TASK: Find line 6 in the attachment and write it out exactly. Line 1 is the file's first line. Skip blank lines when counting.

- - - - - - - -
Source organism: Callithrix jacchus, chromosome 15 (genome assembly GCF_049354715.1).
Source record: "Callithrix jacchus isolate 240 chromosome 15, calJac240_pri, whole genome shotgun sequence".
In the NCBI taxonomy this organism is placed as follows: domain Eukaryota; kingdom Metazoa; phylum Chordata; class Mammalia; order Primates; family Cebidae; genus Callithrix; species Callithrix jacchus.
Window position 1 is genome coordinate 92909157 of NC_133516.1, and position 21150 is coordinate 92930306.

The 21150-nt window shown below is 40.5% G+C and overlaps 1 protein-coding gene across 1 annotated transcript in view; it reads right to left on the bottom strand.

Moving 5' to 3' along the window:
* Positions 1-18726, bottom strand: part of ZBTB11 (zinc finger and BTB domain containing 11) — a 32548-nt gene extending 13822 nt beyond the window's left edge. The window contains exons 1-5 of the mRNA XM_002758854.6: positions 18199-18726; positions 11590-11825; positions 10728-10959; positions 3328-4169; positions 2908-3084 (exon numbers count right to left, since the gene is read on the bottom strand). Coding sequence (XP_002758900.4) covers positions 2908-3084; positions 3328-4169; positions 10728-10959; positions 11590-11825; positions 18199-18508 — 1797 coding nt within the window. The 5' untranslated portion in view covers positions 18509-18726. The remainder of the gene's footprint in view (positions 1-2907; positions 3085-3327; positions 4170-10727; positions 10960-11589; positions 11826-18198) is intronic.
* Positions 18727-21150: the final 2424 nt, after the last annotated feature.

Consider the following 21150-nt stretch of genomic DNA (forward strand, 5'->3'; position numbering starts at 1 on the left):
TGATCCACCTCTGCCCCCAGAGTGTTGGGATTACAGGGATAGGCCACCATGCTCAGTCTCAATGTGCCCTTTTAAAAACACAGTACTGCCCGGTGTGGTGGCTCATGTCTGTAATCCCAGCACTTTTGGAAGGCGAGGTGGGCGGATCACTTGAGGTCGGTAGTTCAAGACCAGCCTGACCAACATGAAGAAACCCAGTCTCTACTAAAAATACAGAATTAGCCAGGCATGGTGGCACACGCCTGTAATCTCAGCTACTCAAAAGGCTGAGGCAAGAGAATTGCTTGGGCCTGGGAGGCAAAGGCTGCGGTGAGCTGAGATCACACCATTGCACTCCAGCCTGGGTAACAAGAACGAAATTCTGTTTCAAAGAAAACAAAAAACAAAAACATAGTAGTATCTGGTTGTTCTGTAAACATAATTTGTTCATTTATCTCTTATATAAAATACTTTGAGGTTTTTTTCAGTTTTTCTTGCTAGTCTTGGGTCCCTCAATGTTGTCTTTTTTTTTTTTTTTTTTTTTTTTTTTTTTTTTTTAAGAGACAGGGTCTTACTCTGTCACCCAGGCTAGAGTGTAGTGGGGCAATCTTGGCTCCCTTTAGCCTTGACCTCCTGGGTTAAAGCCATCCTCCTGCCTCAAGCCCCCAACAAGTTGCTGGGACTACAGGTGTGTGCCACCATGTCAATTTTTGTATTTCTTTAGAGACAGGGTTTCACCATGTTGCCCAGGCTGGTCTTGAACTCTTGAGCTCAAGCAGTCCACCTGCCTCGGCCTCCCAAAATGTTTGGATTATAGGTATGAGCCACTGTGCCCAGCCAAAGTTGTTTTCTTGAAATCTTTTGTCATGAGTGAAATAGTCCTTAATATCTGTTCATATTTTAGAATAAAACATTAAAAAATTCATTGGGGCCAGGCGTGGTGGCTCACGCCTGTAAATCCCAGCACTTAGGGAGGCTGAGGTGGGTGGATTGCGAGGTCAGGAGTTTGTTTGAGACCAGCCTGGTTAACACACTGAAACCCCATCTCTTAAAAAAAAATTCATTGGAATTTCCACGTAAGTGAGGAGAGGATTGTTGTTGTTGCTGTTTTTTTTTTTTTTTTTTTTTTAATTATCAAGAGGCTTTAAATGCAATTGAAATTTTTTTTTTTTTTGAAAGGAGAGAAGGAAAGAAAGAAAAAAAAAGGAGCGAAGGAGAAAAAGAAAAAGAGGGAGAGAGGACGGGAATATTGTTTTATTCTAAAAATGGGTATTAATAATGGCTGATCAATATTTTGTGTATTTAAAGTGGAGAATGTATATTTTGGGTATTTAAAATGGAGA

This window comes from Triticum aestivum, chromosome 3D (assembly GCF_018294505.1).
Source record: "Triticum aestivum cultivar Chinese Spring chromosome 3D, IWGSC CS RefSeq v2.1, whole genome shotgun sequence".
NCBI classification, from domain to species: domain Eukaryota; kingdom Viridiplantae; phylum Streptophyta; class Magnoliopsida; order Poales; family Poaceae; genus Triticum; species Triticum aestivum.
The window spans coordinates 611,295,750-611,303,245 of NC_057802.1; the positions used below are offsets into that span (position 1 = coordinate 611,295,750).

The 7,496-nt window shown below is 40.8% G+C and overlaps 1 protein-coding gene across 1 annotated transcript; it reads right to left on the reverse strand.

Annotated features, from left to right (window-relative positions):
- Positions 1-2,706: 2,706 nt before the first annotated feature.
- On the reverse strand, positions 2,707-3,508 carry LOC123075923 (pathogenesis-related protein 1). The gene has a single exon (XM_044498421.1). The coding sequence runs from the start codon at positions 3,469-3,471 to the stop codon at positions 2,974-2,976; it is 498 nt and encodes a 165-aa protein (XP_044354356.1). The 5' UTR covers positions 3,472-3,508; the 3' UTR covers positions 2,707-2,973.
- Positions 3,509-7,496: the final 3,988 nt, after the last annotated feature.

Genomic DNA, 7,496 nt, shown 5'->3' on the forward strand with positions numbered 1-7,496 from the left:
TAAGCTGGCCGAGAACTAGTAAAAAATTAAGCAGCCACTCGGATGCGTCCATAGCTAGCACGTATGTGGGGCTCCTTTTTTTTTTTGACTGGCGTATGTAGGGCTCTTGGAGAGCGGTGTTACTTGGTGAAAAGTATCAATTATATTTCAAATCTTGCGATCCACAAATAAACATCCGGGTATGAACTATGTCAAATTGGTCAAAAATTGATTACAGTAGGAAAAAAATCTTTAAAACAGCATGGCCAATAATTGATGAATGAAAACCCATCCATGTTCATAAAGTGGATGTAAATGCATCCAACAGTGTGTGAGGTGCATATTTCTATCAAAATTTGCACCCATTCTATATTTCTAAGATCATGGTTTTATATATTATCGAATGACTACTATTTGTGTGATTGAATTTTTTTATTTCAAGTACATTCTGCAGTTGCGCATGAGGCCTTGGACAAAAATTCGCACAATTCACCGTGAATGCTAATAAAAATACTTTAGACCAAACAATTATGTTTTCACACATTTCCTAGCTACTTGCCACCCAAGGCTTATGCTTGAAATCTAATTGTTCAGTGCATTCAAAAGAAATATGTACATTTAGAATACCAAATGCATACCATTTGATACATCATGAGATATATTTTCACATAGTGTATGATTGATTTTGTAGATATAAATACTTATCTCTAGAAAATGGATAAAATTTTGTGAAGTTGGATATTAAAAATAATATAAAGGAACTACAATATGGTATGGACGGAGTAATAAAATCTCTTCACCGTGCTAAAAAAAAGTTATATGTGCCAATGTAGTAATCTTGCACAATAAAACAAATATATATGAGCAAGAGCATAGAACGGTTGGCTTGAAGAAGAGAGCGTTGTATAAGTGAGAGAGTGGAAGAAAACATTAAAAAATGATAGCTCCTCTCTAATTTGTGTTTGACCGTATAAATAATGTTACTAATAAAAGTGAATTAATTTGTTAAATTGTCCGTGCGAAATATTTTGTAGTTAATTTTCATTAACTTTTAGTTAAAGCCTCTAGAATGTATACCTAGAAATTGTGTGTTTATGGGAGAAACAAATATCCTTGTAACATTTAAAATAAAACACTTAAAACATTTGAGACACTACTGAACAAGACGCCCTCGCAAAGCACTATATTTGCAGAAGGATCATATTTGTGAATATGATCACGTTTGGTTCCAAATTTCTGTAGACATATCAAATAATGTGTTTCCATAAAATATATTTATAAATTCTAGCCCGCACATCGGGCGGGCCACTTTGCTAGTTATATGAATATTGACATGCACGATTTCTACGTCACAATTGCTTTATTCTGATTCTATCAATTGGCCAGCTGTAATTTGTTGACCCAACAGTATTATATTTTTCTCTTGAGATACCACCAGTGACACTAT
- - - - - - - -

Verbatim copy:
Moving 5' to 3' along the window: